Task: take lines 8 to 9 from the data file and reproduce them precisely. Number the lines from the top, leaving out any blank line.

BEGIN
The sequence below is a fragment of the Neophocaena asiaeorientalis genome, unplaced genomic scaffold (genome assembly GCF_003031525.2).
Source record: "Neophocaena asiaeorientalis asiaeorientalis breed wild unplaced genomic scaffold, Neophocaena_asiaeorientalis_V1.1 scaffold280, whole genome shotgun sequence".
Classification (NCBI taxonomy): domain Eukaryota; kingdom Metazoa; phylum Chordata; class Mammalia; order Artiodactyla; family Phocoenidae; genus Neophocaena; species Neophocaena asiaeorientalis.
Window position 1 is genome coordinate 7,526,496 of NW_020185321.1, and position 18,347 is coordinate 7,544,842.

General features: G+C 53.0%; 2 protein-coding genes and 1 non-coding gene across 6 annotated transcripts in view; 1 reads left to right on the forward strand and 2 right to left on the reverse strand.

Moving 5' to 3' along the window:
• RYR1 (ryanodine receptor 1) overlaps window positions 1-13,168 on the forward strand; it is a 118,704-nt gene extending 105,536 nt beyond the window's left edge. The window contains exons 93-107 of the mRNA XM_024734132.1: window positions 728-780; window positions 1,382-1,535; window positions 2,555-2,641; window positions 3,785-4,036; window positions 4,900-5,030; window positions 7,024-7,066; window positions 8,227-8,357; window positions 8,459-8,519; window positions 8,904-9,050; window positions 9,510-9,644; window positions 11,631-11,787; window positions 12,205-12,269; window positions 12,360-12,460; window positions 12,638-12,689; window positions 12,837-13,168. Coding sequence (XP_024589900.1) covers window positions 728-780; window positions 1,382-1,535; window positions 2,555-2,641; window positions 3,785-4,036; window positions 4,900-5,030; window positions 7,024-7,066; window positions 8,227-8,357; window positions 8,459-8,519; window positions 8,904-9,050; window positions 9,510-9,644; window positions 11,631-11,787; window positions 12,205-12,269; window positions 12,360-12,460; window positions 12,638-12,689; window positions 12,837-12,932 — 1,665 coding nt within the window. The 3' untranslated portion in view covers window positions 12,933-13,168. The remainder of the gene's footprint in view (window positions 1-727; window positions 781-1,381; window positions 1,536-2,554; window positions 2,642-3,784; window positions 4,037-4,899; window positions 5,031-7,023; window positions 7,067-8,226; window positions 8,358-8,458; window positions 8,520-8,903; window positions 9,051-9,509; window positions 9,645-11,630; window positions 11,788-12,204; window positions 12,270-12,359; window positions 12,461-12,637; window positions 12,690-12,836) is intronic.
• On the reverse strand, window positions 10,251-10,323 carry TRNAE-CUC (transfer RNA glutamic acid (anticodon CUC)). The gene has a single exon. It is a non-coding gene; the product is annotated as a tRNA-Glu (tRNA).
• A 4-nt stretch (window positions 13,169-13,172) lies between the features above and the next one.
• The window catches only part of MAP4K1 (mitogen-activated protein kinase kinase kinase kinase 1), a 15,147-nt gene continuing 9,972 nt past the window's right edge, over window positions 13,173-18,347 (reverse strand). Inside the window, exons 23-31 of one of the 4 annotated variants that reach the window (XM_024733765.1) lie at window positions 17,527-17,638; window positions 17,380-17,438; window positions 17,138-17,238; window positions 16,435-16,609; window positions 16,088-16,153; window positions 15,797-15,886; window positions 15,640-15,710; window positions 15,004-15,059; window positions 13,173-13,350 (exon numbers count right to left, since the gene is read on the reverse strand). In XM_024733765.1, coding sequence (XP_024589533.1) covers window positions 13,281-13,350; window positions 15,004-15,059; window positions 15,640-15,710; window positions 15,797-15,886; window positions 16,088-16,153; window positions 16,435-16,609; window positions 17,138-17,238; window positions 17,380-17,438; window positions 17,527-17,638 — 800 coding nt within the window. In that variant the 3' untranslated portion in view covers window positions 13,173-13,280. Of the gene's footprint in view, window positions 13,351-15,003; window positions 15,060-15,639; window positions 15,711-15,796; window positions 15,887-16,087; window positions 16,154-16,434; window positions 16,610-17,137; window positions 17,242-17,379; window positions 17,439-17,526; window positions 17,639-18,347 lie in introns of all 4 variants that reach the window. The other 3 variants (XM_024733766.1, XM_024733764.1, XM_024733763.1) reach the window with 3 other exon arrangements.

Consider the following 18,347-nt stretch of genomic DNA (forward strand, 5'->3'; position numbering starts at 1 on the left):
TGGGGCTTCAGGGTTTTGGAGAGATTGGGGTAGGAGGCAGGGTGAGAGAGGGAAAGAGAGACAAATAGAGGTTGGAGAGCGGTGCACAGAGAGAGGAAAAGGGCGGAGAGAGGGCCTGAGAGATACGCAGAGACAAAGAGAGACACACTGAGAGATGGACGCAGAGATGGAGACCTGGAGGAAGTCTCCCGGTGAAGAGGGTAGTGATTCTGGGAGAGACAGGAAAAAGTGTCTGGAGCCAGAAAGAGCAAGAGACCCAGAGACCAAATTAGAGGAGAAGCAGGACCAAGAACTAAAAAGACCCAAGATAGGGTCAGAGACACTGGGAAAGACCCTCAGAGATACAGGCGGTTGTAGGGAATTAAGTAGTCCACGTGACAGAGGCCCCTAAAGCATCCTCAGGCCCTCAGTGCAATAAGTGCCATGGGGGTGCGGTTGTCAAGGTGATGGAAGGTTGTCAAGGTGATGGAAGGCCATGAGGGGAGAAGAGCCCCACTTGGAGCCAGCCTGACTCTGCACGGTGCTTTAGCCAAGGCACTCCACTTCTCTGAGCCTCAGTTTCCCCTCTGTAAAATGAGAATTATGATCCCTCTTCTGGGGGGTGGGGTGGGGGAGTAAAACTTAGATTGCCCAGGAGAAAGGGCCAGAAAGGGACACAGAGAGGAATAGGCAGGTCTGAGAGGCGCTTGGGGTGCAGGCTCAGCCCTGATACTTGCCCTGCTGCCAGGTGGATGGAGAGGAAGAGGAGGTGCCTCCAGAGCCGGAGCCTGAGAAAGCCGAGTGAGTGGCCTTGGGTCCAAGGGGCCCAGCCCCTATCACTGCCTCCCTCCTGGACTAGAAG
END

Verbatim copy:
• On the reverse strand, window positions 10,251-10,323 carry TRNAE-CUC (transfer RNA glutamic acid (anticodon CUC)). The gene has a single exon. It is a non-coding gene; the product is annotated as a tRNA-Glu (tRNA).
• A 4-nt stretch (window positions 13,169-13,172) lies between the features above and the next one.